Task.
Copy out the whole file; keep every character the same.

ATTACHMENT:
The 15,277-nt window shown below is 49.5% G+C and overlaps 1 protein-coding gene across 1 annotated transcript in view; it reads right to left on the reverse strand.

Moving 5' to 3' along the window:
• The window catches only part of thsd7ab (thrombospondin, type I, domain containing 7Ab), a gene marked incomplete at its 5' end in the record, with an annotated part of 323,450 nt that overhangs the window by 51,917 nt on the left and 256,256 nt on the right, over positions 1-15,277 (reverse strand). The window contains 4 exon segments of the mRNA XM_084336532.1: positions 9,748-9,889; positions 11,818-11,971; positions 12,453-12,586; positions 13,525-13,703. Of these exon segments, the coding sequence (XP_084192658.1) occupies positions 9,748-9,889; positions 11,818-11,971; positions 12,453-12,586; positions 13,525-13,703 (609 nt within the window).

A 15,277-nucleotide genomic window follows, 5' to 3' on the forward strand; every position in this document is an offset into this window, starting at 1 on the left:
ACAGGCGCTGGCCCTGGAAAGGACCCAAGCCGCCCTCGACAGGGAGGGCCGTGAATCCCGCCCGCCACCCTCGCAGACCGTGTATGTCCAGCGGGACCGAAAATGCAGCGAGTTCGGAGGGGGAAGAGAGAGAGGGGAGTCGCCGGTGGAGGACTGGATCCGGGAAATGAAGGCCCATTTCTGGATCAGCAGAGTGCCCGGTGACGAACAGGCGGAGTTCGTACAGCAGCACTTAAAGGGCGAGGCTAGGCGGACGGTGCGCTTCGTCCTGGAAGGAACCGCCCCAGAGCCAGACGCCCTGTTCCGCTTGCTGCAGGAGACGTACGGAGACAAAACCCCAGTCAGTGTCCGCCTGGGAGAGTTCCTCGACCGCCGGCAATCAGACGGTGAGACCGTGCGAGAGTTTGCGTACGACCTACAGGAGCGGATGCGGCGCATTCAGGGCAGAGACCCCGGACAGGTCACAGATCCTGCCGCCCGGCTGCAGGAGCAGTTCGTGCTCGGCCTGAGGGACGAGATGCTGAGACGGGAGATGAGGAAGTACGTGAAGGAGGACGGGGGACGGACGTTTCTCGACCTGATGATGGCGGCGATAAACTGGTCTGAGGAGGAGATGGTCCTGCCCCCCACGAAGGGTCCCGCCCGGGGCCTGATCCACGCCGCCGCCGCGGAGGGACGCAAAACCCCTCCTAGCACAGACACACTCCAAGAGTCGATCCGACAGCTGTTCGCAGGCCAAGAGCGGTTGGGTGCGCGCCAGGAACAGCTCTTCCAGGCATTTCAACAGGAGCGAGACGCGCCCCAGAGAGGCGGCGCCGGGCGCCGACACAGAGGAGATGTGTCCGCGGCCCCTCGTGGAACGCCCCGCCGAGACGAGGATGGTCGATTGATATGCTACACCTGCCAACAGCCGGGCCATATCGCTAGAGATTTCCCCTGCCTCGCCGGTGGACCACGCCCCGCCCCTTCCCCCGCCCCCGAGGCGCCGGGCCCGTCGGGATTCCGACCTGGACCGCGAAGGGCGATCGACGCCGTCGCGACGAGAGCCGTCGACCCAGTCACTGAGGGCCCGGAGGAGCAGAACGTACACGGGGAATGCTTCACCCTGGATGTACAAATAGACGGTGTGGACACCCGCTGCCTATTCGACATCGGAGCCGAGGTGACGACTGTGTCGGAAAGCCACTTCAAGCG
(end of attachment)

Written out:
The 15,277-nt window shown below is 49.5% G+C and overlaps 1 protein-coding gene across 1 annotated transcript in view; it reads right to left on the reverse strand.

Moving 5' to 3' along the window:
• The window catches only part of thsd7ab (thrombospondin, type I, domain containing 7Ab), a gene marked incomplete at its 5' end in the record, with an annotated part of 323,450 nt that overhangs the window by 51,917 nt on the left and 256,256 nt on the right, over positions 1-15,277 (reverse strand). The window contains 4 exon segments of the mRNA XM_084336532.1: positions 9,748-9,889; positions 11,818-11,971; positions 12,453-12,586; positions 13,525-13,703. Of these exon segments, the coding sequence (XP_084192658.1) occupies positions 9,748-9,889; positions 11,818-11,971; positions 12,453-12,586; positions 13,525-13,703 (609 nt within the window).

A 15,277-nucleotide genomic window follows, 5' to 3' on the forward strand; every position in this document is an offset into this window, starting at 1 on the left:
ACAGGCGCTGGCCCTGGAAAGGACCCAAGCCGCCCTCGACAGGGAGGGCCGTGAATCCCGCCCGCCACCCTCGCAGACCGTGTATGTCCAGCGGGACCGAAAATGCAGCGAGTTCGGAGGGGGAAGAGAGAGAGGGGAGTCGCCGGTGGAGGACTGGATCCGGGAAATGAAGGCCCATTTCTGGATCAGCAGAGTGCCCGGTGACGAACAGGCGGAGTTCGTACAGCAGCACTTAAAGGGCGAGGCTAGGCGGACGGTGCGCTTCGTCCTGGAAGGAACCGCCCCAGAGCCAGACGCCCTGTTCCGCTTGCTGCAGGAGACGTACGGAGACAAAACCCCAGTCAGTGTCCGCCTGGGAGAGTTCCTCGACCGCCGGCAATCAGACGGTGAGACCGTGCGAGAGTTTGCGTACGACCTACAGGAGCGGATGCGGCGCATTCAGGGCAGAGACCCCGGACAGGTCACAGATCCTGCCGCCCGGCTGCAGGAGCAGTTCGTGCTCGGCCTGAGGGACGAGATGCTGAGACGGGAGATGAGGAAGTACGTGAAGGAGGACGGGGGACGGACGTTTCTCGACCTGATGATGGCGGCGATAAACTGGTCTGAGGAGGAGATGGTCCTGCCCCCCACGAAGGGTCCCGCCCGGGGCCTGATCCACGCCGCCGCCGCGGAGGGACGCAAAACCCCTCCTAGCACAGACACACTCCAAGAGTCGATCCGACAGCTGTTCGCAGGCCAAGAGCGGTTGGGTGCGCGCCAGGAACAGCTCTTCCAGGCATTTCAACAGGAGCGAGACGCGCCCCAGAGAGGCGGCGCCGGGCGCCGACACAGAGGAGATGTGTCCGCGGCCCCTCGTGGAACGCCCCGCCGAGACGAGGATGGTCGATTGATATGCTACACCTGCCAACAGCCGGGCCATATCGCTAGAGATTTCCCCTGCCTCGCCGGTGGACCACGCCCCGCCCCTTCCCCCGCCCCCGAGGCGCCGGGCCCGTCGGGATTCCGACCTGGACCGCGAAGGGCGATCGACGCCGTCGCGACGAGAGCCGTCGACCCAGTCACTGAGGGCCCGGAGGAGCAGAACGTACACGGGGAATGCTTCACCCTGGATGTACAAATAGACGGTGTGGACACCCGCTGCCTATTCGACATCGGAGCCGAGGTGACGACTGTGTCGGAAAGCCACTTCAAGCG